The bio-jet fuel joint venture is expected to be announced officially this month, according to UK newspaper The Guardian.
Last year, Solena and British Airways formed a partnership to build a waste-to-energy facility in London to covert a variety of waste materials destined for landfill, into aviation biofuel. The biojet fuel could be ready for use from 2014.
The self-contained biofuel plant, likely to be sited in east London, UK, will convert 500,000 tonnes of waste per year into 16 million gallons of biojet fuel.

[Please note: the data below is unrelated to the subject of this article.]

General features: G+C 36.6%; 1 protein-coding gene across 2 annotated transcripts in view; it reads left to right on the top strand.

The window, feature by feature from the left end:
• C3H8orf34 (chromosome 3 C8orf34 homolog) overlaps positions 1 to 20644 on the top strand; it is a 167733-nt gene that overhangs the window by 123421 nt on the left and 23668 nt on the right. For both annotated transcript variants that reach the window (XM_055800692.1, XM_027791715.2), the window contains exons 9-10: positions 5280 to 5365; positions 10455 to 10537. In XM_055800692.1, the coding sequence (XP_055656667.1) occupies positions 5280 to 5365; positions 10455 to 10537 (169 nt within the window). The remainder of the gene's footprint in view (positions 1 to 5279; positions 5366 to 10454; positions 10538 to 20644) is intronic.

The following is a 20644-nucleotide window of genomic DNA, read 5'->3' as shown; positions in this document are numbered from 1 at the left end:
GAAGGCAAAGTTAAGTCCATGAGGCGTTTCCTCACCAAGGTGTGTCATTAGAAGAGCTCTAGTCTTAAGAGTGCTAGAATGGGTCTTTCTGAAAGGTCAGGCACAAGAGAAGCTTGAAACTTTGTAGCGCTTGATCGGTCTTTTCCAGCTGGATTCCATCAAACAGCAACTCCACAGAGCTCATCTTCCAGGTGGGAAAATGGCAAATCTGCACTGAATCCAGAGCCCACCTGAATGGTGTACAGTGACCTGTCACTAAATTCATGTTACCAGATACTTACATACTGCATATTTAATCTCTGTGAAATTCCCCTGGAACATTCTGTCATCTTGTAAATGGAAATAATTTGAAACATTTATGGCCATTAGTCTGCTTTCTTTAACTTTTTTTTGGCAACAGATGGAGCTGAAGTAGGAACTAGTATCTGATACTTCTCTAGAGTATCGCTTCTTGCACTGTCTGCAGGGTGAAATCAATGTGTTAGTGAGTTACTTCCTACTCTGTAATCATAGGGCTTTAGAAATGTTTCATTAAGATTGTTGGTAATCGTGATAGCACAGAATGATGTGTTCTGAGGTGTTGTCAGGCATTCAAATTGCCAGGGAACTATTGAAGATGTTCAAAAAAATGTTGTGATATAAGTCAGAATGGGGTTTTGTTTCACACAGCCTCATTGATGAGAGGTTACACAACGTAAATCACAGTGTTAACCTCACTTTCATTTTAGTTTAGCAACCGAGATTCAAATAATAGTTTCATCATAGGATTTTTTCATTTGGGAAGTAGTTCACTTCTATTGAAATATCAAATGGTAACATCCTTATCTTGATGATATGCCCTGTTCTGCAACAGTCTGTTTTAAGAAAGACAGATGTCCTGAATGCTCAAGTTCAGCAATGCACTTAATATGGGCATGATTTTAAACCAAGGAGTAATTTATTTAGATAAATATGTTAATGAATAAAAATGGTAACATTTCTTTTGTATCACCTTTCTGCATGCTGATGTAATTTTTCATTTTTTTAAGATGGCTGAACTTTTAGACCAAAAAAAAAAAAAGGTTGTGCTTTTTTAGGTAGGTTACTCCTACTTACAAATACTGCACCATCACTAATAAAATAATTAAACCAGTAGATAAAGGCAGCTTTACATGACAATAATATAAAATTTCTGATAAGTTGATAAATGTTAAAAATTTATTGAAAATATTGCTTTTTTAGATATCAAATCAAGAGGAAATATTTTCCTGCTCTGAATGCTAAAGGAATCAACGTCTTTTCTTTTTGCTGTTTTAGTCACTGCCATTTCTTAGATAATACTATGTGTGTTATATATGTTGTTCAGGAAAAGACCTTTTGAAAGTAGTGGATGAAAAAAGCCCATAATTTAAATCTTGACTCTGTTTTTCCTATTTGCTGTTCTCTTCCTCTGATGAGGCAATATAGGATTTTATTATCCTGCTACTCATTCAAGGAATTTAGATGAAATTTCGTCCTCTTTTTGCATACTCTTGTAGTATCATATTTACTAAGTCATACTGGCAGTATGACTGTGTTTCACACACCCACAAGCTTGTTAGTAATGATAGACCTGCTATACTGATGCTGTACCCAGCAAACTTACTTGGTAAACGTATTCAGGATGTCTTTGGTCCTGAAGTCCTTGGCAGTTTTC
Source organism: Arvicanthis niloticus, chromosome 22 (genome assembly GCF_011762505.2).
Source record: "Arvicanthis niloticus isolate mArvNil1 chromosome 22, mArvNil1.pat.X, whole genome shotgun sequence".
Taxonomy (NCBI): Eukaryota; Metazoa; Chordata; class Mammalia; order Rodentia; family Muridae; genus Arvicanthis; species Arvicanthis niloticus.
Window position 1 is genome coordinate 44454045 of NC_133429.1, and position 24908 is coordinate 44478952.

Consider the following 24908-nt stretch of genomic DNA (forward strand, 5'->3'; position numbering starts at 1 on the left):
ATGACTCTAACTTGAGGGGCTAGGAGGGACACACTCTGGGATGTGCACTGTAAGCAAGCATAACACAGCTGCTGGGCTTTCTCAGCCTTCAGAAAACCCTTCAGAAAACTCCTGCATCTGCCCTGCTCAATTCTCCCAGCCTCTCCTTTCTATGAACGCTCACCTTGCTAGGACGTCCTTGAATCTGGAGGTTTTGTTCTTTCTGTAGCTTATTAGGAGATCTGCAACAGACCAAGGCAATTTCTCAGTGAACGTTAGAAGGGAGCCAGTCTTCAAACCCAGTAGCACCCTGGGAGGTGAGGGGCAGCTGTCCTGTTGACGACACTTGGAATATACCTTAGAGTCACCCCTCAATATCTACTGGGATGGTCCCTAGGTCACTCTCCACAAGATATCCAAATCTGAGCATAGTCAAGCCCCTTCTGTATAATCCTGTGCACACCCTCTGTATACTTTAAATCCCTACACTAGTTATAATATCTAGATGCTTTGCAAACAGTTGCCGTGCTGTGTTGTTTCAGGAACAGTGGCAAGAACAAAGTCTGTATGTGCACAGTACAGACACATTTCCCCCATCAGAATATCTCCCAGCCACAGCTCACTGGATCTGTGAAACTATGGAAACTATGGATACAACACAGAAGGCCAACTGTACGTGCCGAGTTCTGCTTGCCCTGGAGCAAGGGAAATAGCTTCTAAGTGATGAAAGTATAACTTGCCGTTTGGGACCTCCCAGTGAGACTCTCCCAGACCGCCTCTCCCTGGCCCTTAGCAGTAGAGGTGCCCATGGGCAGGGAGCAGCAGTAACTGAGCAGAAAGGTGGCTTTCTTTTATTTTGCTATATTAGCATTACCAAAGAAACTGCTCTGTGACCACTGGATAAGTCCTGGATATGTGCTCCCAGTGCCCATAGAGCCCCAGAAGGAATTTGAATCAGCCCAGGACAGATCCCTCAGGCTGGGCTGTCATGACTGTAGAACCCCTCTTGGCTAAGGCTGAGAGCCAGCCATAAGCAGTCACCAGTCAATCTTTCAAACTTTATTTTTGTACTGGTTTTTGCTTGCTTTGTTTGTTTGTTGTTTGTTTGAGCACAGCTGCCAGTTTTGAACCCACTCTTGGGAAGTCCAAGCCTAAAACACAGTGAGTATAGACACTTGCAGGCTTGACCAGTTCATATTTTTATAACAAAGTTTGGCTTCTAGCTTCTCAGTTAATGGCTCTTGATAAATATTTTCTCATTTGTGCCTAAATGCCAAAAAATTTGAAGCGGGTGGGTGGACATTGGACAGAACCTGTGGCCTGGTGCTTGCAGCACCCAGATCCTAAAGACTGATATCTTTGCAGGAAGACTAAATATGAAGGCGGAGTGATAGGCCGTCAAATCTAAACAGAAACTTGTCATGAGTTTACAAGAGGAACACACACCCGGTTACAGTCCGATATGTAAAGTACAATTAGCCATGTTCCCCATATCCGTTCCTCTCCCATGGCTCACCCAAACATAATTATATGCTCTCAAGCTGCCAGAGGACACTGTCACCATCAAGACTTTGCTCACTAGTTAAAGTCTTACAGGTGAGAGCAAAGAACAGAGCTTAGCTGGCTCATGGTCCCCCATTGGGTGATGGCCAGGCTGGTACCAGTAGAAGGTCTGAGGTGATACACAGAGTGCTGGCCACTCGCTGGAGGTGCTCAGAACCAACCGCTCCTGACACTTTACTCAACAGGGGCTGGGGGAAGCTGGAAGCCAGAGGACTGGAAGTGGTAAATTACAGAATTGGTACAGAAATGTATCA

The bio-jet fuel will be produced by feeding waste into a high temperature gasifier, producing BioSynGas. A process known as Fischer Tropsch then converts the gas into biofuel to produce biojet fuel and bionaphtha. Bionaphtha is used as a blending component in petrol and also as a feedstock for the petrochemicals industry.
The Fischer Tropsch tail gas can also be used to produce 20 MW of excess electricity for export to the national grid or converted into steam to be used in a district heating system.